AUSTRALIA: Analysts warn of Australian over-supply

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Australian Wine Marketing Conference chairman Paul van der Lee today warned of the quickening over-supply in the industry.

The marketing consultant told the second conference, held in Adelaide, that premium wines were becoming available on the bulk market for the first time. He spoke as the Australian Wine Export Council gave a bullish reading to just released financial year figures showing strong growth in export volumes and value.

By contrast, van der Lee said: "Export growth has slowed to 18% in the past financial year. I think there are some reasons why that growth might drop away further."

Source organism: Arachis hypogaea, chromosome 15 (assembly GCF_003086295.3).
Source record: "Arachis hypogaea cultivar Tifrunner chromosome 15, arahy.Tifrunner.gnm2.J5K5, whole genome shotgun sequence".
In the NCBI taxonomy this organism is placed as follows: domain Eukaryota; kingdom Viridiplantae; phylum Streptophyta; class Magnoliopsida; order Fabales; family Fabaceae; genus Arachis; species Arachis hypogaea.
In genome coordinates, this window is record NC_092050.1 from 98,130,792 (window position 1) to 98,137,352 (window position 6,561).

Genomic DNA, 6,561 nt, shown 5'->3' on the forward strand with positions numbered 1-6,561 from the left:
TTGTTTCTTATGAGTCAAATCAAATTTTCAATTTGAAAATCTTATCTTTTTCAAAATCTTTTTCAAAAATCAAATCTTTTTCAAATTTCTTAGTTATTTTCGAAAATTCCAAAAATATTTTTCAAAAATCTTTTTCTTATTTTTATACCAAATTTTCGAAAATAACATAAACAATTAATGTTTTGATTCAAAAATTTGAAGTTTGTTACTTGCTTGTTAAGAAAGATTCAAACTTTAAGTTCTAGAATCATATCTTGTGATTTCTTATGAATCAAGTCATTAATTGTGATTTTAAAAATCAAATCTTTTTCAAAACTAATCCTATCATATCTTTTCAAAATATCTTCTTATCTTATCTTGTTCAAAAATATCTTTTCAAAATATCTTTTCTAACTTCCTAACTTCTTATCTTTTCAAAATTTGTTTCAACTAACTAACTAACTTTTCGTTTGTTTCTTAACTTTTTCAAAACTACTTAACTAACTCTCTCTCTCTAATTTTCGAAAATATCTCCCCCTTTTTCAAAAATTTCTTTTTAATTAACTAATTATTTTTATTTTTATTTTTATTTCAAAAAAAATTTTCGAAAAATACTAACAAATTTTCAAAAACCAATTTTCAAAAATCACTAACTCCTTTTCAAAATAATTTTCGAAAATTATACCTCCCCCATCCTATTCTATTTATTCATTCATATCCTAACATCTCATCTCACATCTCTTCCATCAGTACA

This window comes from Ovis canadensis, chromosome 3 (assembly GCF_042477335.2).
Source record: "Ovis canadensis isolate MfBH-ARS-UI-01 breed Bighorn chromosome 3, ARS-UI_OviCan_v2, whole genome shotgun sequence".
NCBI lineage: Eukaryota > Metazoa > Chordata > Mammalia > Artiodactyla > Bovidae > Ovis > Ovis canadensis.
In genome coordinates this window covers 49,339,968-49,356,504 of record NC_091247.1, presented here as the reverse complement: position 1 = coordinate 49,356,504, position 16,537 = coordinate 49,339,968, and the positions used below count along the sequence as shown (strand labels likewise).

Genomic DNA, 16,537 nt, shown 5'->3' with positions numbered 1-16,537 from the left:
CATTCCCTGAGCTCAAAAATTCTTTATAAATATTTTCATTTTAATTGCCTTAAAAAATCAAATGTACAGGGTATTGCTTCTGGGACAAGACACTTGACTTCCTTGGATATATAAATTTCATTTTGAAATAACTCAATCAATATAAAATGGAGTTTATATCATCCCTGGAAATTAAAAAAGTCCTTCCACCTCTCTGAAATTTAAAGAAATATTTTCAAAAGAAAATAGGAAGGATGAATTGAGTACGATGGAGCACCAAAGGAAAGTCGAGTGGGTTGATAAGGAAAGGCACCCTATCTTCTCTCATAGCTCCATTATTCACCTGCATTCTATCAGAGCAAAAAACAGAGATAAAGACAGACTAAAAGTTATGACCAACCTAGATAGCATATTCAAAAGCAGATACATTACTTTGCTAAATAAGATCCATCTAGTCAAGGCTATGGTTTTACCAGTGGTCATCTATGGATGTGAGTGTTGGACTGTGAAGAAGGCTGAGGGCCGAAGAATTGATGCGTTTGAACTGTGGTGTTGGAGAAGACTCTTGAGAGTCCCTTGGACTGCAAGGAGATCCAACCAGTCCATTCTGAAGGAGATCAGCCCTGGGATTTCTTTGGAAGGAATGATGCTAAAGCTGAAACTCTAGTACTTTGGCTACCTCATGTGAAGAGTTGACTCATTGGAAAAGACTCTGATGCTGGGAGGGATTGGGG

No Australian wine region was immune from over-production and international competition would put added pressure on Australian wine styles, he said.

He estimated exports would grow from the A1.61 billion figure of 2000-01 to nearly A$3.5 billion (US$1.8 billion) in 2010. However, this is significantly down on earlier industry projections of a target of sales of A$5 billion.

But the 450 delegates at the meeting also heard from Mr Foale an economist with the ANZ Bank group. "The world is likely to be awash with higher quality bottled wine over the next decade," he said.

Global wine production had shrunk in recent years due to vine uprooting and replacement programmes and the Australian industry had occupied a comfortable niche, shared with the United States and New Zealand.

But he went on: "Now that the other New World (Chile, Argentine and South Africa) and European producers (France, Spain and Italy) are making a concerted effort to increase their quality, competition in the premium and super-premium bottled wine is set to intensify," Mr Foale said.

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